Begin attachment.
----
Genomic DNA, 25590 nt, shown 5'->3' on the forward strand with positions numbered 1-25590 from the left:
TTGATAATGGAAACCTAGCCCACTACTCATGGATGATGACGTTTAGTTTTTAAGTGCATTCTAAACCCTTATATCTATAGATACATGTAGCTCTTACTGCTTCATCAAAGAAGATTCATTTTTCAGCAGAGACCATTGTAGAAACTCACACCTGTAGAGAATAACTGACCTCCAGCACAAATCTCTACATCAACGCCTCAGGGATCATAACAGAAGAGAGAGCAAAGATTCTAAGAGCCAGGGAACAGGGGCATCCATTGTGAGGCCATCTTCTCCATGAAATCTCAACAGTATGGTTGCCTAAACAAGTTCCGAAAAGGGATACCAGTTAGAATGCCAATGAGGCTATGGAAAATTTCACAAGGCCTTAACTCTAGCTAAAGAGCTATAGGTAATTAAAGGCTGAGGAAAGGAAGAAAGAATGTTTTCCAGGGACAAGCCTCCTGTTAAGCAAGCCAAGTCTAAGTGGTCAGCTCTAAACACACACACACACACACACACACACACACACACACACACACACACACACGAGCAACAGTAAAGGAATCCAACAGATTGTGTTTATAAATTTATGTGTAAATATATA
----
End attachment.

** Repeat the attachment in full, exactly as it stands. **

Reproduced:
Genomic DNA, 25590 nt, shown 5'->3' on the forward strand with positions numbered 1-25590 from the left:
TTGATAATGGAAACCTAGCCCACTACTCATGGATGATGACGTTTAGTTTTTAAGTGCATTCTAAACCCTTATATCTATAGATACATGTAGCTCTTACTGCTTCATCAAAGAAGATTCATTTTTCAGCAGAGACCATTGTAGAAACTCACACCTGTAGAGAATAACTGACCTCCAGCACAAATCTCTACATCAACGCCTCAGGGATCATAACAGAAGAGAGAGCAAAGATTCTAAGAGCCAGGGAACAGGGGCATCCATTGTGAGGCCATCTTCTCCATGAAATCTCAACAGTATGGTTGCCTAAACAAGTTCCGAAAAGGGATACCAGTTAGAATGCCAATGAGGCTATGGAAAATTTCACAAGGCCTTAACTCTAGCTAAAGAGCTATAGGTAATTAAAGGCTGAGGAAAGGAAGAAAGAATGTTTTCCAGGGACAAGCCTCCTGTTAAGCAAGCCAAGTCTAAGTGGTCAGCTCTAAACACACACACACACACACACACACACACACACACACACACACACACACACGAGCAACAGTAAAGGAATCCAACAGATTGTGTTTATAAATTTATGTGTAAATATATA